Shares of Rite Aid (RAD -11.77%) were one of last week's biggest winners, soaring 30% after another blowout quarter. The once profitless drugstore operator has now surprised the market by rattling off four consecutive profitable quarters. Analysts were braced for deficits in three of those periods, including last week's report.

Sales inched marginally higher to $6.3 billion, fueled by a 1.7% increase in same-store pharmacy sales that was more than enough to offset a few store closures over the past year. Rite Aid now has 4,604 locations.

Investors trying to play the all-weather nature of drugstores have turned their attention to CVS (CVS -1.00%) and Walgreen (WBA -3.40%), and rightfully so. They are substantially larger, and they have been consistently profitable. The yields of 2.3% at Walgreen and 1.5% at CVS also help woo income investors. These aren't necessarily huge payouts, but they certainly beat Rite Aid, which hasn't paid out a dividend since 1999.

However, Rite Aid investors are the ones riding high these days. The stock has soared fivefold since falling below $1 this past December. 

That's a pretty spectacular return out of any retailer, but it doesn't mean Rite Aid is expensive. Rite Aid has been juicing up its guidance along the way, and analysts have no choice but to try to catch up by raising their own estimates. 

Wall Street's now eyeing a profit of $0.22 a share for this fiscal year that ends in February and $0.30 a share for the following year. The stock may have soared 243% so far this calendar year, but it's trading at a surprisingly reasonable 15.6 times next year's earnings. That's actually the same forward earnings multiple that Walgreen is fetching. CVS is cheaper.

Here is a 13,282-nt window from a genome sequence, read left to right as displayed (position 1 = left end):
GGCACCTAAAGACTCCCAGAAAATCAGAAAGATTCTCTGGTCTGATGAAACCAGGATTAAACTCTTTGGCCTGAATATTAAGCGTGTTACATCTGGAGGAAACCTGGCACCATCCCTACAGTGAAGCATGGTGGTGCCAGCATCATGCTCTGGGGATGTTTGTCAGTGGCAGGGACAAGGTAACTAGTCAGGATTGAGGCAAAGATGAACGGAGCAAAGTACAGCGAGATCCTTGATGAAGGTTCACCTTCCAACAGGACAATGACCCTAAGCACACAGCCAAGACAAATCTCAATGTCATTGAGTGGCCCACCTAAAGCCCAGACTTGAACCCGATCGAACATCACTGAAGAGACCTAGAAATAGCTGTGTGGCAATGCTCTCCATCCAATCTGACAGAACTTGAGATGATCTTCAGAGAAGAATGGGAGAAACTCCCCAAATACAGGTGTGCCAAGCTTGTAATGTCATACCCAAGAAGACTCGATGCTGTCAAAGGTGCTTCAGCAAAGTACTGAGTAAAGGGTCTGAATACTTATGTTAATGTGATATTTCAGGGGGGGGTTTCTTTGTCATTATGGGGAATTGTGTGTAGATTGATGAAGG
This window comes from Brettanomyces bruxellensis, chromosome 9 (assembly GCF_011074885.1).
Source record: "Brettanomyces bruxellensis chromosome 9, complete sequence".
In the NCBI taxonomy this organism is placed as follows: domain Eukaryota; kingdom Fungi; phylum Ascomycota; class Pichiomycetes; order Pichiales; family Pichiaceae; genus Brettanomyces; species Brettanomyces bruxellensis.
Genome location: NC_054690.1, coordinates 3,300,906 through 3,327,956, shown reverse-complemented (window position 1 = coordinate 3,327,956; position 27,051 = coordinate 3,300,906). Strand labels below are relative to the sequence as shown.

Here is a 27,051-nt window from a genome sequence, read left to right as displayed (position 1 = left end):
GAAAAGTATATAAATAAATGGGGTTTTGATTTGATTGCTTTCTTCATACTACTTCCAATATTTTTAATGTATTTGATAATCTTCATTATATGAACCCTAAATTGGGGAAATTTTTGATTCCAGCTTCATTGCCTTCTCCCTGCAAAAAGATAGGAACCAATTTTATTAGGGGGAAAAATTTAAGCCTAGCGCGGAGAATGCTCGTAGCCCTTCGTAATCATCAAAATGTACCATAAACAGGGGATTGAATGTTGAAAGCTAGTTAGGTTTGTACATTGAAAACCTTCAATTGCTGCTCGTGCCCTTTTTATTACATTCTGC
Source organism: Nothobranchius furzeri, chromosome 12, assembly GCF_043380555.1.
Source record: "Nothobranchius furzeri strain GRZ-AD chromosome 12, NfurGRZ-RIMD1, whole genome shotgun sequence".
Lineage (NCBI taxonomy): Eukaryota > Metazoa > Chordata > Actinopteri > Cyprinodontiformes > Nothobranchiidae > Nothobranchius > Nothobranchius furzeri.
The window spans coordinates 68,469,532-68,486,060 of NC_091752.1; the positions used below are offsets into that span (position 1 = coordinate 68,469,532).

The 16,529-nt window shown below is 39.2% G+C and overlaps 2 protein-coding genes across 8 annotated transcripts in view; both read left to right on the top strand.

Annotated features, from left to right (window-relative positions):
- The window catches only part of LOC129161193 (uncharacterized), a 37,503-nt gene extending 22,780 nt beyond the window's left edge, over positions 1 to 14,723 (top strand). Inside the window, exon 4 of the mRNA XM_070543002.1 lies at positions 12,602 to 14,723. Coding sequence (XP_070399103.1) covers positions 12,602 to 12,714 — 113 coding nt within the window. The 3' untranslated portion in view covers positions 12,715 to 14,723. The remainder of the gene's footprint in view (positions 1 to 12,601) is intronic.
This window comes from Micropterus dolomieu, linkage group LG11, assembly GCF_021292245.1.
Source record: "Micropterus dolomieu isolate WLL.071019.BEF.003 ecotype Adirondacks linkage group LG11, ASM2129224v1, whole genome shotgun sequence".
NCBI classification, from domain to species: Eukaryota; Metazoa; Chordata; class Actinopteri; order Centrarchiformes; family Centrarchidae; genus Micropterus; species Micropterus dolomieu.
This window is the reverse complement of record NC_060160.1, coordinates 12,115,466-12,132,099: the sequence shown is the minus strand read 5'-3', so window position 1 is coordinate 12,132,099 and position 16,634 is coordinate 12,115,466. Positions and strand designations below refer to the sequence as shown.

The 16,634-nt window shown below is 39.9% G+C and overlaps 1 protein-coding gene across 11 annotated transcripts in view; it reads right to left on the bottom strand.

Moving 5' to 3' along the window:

Rite Aid isn't perfect. Debt is still clocking in at more than $6 billion. That's not as problematic as it was a year ago, given that the chain now expects to generate at least $1.24 billion in adjusted EBITDA this year. However, that's heavy leverage that needs to be noted.

We also can't ignore that non-pharmacy comps actually dipped 0.3% in its latest quarter. Rite Aid's turnaround has been largely the handiwork of cutting costs and improving margins. The real cheers will come when sales outpace inflation growth. After all, even looking out to next year, analysts are eyeing only 1% in top-line growth.

Rite Aid has still come a long way, and that's why a seemingly dead drugstore operator has been one of the biggest winners over the past year yet is still commanding a forward earnings multiple in the mid-teens. 

It can keep it up if it continues to deliver market-thumping results through improving margins, but sooner or later it's going to have to start becoming as popular with customers as it has been with investors over the past year.